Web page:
No protest, but Philippines to 'discuss' Scarborough corals with China

Patricia Lourdes Viray - Philstar.com
No protest, but Philippines to 'discuss' Scarborough corals with China
Chinese fishermen harvesting giant clams in Scarborough Shoal destroyed coral reefs in the process.

MANILA, Philippines — Amid calls to file a new arbitration case against China for the destruction of coral reefs in Scarborough Shoal, the Philippine government insisted that doing so would "reverse" the country's "diplomatic gains."

Seeking stronger ties with China, the Duterte administration has played down the July 2016 ruling that invalidated Beijing's nine-dash line claim over the disputed South China Sea.

The instead opted to hold a bilateral consultation mechanism with China while the latter continues to militarize artificial islands in the contested waters.

"Filing a new case against China will reverse our diplomatic gains, not to mention the cost it entails. We can therefore discuss the issue of destroyed coral reefs in Scarborough Shoal as this forms part of the area of maritime environmental protection instead of filing a new case," presidential spokesperson Harry Roque said Wednesday.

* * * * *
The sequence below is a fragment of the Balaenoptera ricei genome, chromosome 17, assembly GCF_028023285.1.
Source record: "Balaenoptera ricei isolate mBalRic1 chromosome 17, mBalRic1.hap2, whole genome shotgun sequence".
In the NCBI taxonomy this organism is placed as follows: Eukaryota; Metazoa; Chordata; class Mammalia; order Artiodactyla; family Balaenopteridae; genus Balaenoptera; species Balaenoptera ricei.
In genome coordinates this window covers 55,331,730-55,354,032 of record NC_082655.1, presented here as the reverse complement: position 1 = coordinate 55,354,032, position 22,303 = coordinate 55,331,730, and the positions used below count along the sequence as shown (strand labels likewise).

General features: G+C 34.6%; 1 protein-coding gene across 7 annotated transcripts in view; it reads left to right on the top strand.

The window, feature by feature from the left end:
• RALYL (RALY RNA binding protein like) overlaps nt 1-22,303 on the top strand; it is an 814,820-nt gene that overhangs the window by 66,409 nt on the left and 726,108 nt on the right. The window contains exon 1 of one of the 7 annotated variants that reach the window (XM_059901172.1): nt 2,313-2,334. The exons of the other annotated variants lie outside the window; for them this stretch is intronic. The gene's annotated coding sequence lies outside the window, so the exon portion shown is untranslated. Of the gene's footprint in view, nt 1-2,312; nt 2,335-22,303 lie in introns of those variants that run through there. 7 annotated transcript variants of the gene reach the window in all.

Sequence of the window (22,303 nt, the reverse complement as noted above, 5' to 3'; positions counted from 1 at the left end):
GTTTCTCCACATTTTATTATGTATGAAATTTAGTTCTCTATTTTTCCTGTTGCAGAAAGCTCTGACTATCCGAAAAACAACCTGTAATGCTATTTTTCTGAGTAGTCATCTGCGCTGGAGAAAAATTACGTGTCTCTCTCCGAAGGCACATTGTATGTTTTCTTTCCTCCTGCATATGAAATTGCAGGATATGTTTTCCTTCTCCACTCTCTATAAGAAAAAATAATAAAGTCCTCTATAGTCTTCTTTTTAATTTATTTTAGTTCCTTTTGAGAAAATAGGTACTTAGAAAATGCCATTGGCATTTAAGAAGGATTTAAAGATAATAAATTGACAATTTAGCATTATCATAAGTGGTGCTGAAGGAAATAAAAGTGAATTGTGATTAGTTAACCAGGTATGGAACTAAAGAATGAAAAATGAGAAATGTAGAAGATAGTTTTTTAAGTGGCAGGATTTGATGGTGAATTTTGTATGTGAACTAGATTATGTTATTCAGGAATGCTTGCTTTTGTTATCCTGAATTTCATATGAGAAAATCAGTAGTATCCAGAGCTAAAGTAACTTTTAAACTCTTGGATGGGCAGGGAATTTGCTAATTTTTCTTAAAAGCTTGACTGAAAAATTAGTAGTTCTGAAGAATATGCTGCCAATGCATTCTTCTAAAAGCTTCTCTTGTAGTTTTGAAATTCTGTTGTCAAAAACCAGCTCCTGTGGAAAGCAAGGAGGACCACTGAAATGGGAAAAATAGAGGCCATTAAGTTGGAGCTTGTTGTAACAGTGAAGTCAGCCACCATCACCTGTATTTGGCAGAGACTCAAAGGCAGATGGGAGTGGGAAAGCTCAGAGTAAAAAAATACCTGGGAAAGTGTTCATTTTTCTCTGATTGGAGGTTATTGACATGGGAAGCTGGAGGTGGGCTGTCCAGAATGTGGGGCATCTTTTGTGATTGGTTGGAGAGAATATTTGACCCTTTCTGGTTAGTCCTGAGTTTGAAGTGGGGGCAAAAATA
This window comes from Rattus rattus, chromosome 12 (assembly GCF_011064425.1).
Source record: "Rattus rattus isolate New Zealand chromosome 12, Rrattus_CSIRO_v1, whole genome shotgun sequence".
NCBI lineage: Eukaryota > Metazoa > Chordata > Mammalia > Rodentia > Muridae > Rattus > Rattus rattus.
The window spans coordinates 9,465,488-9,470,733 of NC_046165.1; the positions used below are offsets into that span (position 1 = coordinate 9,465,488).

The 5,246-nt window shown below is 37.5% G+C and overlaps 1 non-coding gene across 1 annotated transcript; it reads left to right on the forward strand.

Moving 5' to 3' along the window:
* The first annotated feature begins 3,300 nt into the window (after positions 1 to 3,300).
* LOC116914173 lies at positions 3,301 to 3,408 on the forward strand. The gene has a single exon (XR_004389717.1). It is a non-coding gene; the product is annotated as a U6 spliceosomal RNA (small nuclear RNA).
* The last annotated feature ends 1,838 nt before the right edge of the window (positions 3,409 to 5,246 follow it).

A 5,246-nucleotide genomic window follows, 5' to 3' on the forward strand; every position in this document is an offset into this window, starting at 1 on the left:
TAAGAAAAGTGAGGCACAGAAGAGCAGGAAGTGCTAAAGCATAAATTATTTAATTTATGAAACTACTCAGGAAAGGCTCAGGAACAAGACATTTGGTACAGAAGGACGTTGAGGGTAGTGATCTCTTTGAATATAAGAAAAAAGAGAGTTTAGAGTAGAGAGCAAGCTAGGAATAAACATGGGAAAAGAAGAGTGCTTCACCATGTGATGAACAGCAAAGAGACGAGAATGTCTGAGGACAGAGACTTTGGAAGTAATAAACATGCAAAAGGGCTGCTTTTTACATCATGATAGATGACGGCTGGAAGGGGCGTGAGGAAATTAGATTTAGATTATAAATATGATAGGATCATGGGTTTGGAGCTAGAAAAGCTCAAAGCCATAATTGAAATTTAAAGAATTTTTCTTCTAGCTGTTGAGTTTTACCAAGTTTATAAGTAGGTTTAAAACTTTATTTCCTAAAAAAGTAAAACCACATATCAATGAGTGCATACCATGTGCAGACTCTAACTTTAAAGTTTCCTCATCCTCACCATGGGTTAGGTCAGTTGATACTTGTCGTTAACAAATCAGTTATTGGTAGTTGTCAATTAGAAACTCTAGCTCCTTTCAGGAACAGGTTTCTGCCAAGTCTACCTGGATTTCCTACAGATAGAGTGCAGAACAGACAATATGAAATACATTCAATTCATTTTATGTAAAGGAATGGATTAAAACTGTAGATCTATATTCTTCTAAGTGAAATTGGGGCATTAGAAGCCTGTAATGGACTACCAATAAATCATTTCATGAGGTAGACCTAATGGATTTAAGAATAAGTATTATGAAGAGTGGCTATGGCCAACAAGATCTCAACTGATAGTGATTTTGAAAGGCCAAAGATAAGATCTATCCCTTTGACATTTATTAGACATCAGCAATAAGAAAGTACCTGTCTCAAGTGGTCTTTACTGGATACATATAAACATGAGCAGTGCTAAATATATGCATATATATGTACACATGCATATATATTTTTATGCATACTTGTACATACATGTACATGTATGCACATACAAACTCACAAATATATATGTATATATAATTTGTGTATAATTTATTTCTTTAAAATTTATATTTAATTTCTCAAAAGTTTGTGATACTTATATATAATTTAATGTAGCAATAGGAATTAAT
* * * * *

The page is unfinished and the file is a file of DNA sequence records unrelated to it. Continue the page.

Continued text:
Acting Chief Justice Antonio Carpio, a member of the government's legal team in the arbitration case against China, urged the government to seek compensation for Chinese fishermen's destruction of coral reefs in the traditional fishing ground.

Carpio stressed that the Philippines should demand damages for the economic losses of Filipino fishermen.

Roque, however, insisted that "friendly consultation and negotiation" with China have resulted in "positive" results.

"We have had continuous discussions on environmental issues with China and both countries are committed to protecting and preserving the environment and to deal strictly with those who do not abide by relevant regulations," Roque said.

Carpio pointed out that China violated the arbitral ruling in preventing Filipino fishermen from entering the lagoon of Scarborough Shoal.

"The Philippines was not awarded damages because it did not ask for damages. This time the Philippines should demand damages for the economic losses of Filipino fishermen," Carpio said.

Scarborough Shoal, also known as Panatag Shoal and  Bajo de Masinloc, is a traditional fishing ground of Filipino, Chinese and Vietnamese fishermen, according to the arbitral ruling.

The arbitral tribunal also ruled that Beijing violated its obligations under the United Nations Convention on the Law of the Sea to protect and preserve the marine environment at the shoal.

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